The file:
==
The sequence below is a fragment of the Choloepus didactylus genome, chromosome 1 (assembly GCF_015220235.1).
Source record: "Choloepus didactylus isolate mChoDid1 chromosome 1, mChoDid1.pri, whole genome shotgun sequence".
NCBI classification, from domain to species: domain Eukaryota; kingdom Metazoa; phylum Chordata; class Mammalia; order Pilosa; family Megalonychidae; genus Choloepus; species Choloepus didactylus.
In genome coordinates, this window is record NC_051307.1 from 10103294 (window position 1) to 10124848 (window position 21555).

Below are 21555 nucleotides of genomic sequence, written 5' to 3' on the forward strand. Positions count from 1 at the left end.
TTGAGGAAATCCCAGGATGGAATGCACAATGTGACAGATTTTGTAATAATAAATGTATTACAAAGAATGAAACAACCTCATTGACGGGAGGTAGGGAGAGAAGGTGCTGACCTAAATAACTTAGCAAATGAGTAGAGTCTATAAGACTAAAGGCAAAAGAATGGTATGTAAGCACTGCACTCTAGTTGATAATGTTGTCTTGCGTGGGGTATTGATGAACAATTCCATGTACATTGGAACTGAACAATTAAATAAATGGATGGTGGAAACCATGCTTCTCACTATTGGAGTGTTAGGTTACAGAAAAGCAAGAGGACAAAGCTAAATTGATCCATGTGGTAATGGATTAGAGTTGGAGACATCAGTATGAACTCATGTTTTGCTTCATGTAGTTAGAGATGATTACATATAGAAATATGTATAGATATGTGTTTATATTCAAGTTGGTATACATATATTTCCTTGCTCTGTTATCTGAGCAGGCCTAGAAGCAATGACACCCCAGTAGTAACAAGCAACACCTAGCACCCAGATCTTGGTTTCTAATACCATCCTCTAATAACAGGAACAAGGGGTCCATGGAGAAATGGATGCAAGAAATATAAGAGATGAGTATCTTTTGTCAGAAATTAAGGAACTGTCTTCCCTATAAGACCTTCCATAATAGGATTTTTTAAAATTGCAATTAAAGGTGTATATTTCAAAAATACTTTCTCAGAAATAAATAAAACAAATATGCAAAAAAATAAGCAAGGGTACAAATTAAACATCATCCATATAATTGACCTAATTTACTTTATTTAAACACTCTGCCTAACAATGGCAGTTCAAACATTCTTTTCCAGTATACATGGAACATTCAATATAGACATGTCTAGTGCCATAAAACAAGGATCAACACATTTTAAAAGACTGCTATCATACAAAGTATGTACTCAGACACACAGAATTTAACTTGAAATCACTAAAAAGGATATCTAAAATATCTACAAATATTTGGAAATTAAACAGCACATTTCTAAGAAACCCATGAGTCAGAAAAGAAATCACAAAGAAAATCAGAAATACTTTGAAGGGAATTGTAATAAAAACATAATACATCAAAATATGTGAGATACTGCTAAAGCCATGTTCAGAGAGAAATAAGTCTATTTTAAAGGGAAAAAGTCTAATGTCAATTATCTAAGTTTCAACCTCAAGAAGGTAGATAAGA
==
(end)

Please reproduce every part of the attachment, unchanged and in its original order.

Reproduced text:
The sequence below is a fragment of the Choloepus didactylus genome, chromosome 1 (assembly GCF_015220235.1).
Source record: "Choloepus didactylus isolate mChoDid1 chromosome 1, mChoDid1.pri, whole genome shotgun sequence".
NCBI classification, from domain to species: domain Eukaryota; kingdom Metazoa; phylum Chordata; class Mammalia; order Pilosa; family Megalonychidae; genus Choloepus; species Choloepus didactylus.
In genome coordinates, this window is record NC_051307.1 from 10103294 (window position 1) to 10124848 (window position 21555).

Below are 21555 nucleotides of genomic sequence, written 5' to 3' on the forward strand. Positions count from 1 at the left end.
TTGAGGAAATCCCAGGATGGAATGCACAATGTGACAGATTTTGTAATAATAAATGTATTACAAAGAATGAAACAACCTCATTGACGGGAGGTAGGGAGAGAAGGTGCTGACCTAAATAACTTAGCAAATGAGTAGAGTCTATAAGACTAAAGGCAAAAGAATGGTATGTAAGCACTGCACTCTAGTTGATAATGTTGTCTTGCGTGGGGTATTGATGAACAATTCCATGTACATTGGAACTGAACAATTAAATAAATGGATGGTGGAAACCATGCTTCTCACTATTGGAGTGTTAGGTTACAGAAAAGCAAGAGGACAAAGCTAAATTGATCCATGTGGTAATGGATTAGAGTTGGAGACATCAGTATGAACTCATGTTTTGCTTCATGTAGTTAGAGATGATTACATATAGAAATATGTATAGATATGTGTTTATATTCAAGTTGGTATACATATATTTCCTTGCTCTGTTATCTGAGCAGGCCTAGAAGCAATGACACCCCAGTAGTAACAAGCAACACCTAGCACCCAGATCTTGGTTTCTAATACCATCCTCTAATAACAGGAACAAGGGGTCCATGGAGAAATGGATGCAAGAAATATAAGAGATGAGTATCTTTTGTCAGAAATTAAGGAACTGTCTTCCCTATAAGACCTTCCATAATAGGATTTTTTAAAATTGCAATTAAAGGTGTATATTTCAAAAATACTTTCTCAGAAATAAATAAAACAAATATGCAAAAAAATAAGCAAGGGTACAAATTAAACATCATCCATATAATTGACCTAATTTACTTTATTTAAACACTCTGCCTAACAATGGCAGTTCAAACATTCTTTTCCAGTATACATGGAACATTCAATATAGACATGTCTAGTGCCATAAAACAAGGATCAACACATTTTAAAAGACTGCTATCATACAAAGTATGTACTCAGACACACAGAATTTAACTTGAAATCACTAAAAAGGATATCTAAAATATCTACAAATATTTGGAAATTAAACAGCACATTTCTAAGAAACCCATGAGTCAGAAAAGAAATCACAAAGAAAATCAGAAATACTTTGAAGGGAATTGTAATAAAAACATAATACATCAAAATATGTGAGATACTGCTAAAGCCATGTTCAGAGAGAAATAAGTCTATTTTAAAGGGAAAAAGTCTAATGTCAATTATCTAAGTTTCAACCTCAAGAAGGTAGATAAGA